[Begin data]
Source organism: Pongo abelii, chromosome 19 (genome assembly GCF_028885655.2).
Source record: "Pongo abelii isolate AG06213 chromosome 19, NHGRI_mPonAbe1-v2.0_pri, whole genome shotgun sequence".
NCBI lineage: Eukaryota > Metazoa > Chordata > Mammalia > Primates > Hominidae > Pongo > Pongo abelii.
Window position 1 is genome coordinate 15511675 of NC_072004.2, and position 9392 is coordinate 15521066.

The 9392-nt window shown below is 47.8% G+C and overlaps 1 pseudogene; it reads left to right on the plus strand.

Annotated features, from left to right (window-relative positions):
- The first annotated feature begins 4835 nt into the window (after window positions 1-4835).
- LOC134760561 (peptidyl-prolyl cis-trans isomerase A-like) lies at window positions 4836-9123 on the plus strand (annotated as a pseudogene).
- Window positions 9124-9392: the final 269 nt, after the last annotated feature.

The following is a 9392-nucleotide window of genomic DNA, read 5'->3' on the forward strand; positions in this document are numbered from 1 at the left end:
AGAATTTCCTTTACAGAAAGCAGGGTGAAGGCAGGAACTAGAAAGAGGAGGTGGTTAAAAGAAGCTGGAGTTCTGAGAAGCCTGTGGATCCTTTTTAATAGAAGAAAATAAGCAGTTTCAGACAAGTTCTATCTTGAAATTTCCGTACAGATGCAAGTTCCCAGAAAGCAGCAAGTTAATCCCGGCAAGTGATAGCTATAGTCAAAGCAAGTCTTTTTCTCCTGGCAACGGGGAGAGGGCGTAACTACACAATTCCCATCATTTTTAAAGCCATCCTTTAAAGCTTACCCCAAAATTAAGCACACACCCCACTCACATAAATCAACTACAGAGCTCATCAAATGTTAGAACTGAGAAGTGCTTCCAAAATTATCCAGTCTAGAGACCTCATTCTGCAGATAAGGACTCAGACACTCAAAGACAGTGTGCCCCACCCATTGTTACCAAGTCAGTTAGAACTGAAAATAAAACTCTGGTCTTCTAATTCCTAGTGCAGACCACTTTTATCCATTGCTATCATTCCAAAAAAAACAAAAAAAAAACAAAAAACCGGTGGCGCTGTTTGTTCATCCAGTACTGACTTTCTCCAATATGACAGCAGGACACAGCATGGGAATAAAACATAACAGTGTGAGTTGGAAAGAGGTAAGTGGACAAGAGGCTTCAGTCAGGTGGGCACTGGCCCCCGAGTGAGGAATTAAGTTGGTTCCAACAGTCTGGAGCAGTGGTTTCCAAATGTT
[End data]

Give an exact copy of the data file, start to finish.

Source organism: Pongo abelii, chromosome 19 (genome assembly GCF_028885655.2).
Source record: "Pongo abelii isolate AG06213 chromosome 19, NHGRI_mPonAbe1-v2.0_pri, whole genome shotgun sequence".
NCBI lineage: Eukaryota > Metazoa > Chordata > Mammalia > Primates > Hominidae > Pongo > Pongo abelii.
Window position 1 is genome coordinate 15511675 of NC_072004.2, and position 9392 is coordinate 15521066.

The 9392-nt window shown below is 47.8% G+C and overlaps 1 pseudogene; it reads left to right on the plus strand.

Annotated features, from left to right (window-relative positions):
- The first annotated feature begins 4835 nt into the window (after window positions 1-4835).
- LOC134760561 (peptidyl-prolyl cis-trans isomerase A-like) lies at window positions 4836-9123 on the plus strand (annotated as a pseudogene).
- Window positions 9124-9392: the final 269 nt, after the last annotated feature.

The following is a 9392-nucleotide window of genomic DNA, read 5'->3' on the forward strand; positions in this document are numbered from 1 at the left end:
AGAATTTCCTTTACAGAAAGCAGGGTGAAGGCAGGAACTAGAAAGAGGAGGTGGTTAAAAGAAGCTGGAGTTCTGAGAAGCCTGTGGATCCTTTTTAATAGAAGAAAATAAGCAGTTTCAGACAAGTTCTATCTTGAAATTTCCGTACAGATGCAAGTTCCCAGAAAGCAGCAAGTTAATCCCGGCAAGTGATAGCTATAGTCAAAGCAAGTCTTTTTCTCCTGGCAACGGGGAGAGGGCGTAACTACACAATTCCCATCATTTTTAAAGCCATCCTTTAAAGCTTACCCCAAAATTAAGCACACACCCCACTCACATAAATCAACTACAGAGCTCATCAAATGTTAGAACTGAGAAGTGCTTCCAAAATTATCCAGTCTAGAGACCTCATTCTGCAGATAAGGACTCAGACACTCAAAGACAGTGTGCCCCACCCATTGTTACCAAGTCAGTTAGAACTGAAAATAAAACTCTGGTCTTCTAATTCCTAGTGCAGACCACTTTTATCCATTGCTATCATTCCAAAAAAAACAAAAAAAAAACAAAAAACCGGTGGCGCTGTTTGTTCATCCAGTACTGACTTTCTCCAATATGACAGCAGGACACAGCATGGGAATAAAACATAACAGTGTGAGTTGGAAAGAGGTAAGTGGACAAGAGGCTTCAGTCAGGTGGGCACTGGCCCCCGAGTGAGGAATTAAGTTGGTTCCAACAGTCTGGAGCAGTGGTTTCCAAATGTT